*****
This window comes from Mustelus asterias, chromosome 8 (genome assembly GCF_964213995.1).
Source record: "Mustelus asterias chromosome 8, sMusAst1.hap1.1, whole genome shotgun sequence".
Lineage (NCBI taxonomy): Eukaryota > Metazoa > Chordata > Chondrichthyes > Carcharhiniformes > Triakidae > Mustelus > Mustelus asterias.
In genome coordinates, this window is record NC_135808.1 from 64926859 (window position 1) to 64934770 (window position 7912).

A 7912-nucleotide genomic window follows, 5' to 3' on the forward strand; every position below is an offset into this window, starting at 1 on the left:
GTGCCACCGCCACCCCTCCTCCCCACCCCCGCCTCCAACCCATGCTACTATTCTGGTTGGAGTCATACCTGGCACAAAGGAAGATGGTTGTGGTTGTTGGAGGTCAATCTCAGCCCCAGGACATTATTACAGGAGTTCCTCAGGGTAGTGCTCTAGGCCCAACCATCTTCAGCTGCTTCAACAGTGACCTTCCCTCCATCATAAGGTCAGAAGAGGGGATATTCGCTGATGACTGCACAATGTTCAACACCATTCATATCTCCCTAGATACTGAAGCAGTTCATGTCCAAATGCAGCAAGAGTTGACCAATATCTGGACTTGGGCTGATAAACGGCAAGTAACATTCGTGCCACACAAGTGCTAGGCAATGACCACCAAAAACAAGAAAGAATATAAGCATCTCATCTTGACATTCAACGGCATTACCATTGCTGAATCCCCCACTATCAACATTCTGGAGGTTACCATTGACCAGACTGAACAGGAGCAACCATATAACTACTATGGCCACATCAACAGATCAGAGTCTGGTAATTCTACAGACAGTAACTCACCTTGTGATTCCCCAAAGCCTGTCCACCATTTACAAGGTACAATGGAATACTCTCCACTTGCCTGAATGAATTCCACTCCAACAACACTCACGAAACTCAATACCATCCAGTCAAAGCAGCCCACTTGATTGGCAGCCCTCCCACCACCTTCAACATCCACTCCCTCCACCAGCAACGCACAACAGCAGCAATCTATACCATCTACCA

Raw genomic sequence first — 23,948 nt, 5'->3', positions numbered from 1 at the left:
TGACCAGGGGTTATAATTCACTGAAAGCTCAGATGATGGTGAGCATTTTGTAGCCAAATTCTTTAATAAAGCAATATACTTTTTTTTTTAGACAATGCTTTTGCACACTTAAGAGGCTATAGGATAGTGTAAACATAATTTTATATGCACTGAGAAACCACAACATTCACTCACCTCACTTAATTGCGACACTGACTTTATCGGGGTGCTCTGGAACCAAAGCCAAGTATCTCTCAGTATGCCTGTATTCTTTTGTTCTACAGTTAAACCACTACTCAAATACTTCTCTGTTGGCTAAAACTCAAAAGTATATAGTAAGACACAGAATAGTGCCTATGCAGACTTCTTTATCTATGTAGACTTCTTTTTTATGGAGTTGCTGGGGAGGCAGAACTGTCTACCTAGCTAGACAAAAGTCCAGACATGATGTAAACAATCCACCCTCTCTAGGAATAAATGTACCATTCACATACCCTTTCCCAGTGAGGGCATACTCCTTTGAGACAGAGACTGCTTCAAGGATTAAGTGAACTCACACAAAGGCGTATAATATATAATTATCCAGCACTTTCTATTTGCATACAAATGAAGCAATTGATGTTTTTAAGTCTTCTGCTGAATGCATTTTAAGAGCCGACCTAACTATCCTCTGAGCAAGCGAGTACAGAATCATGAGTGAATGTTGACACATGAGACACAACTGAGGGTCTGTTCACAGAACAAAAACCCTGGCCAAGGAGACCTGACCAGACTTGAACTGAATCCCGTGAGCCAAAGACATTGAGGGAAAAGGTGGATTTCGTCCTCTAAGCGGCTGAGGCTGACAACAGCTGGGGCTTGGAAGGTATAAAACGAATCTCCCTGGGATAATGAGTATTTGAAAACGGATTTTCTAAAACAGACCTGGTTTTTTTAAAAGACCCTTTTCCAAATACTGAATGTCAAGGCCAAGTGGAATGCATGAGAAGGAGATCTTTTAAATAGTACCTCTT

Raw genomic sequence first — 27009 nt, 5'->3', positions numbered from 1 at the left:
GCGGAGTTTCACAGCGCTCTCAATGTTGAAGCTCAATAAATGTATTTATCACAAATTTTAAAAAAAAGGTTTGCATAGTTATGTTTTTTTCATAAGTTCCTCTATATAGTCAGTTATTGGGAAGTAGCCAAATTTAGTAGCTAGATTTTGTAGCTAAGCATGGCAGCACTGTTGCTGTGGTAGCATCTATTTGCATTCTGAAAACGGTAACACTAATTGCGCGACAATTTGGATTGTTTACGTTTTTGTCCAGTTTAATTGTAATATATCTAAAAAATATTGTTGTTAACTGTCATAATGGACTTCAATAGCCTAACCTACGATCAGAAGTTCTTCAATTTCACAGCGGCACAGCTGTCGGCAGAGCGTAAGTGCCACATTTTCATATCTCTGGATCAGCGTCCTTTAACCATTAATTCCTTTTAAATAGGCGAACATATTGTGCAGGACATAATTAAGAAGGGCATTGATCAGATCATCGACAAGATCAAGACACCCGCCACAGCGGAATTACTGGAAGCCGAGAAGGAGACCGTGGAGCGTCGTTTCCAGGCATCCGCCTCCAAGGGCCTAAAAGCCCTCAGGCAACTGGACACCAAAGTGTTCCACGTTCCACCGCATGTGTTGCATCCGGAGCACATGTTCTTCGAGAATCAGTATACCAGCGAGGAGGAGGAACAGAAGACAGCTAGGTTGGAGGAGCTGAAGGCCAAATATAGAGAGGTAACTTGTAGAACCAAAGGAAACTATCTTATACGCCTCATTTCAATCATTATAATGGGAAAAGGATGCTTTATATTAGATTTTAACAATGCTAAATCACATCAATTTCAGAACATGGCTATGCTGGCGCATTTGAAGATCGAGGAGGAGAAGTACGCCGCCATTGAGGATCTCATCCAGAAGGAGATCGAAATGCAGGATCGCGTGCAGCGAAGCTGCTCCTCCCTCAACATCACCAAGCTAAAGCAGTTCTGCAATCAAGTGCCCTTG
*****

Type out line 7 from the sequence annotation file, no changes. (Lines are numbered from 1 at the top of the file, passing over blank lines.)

Raw genomic sequence first — 23,948 nt, 5'->3', positions numbered from 1 at the left: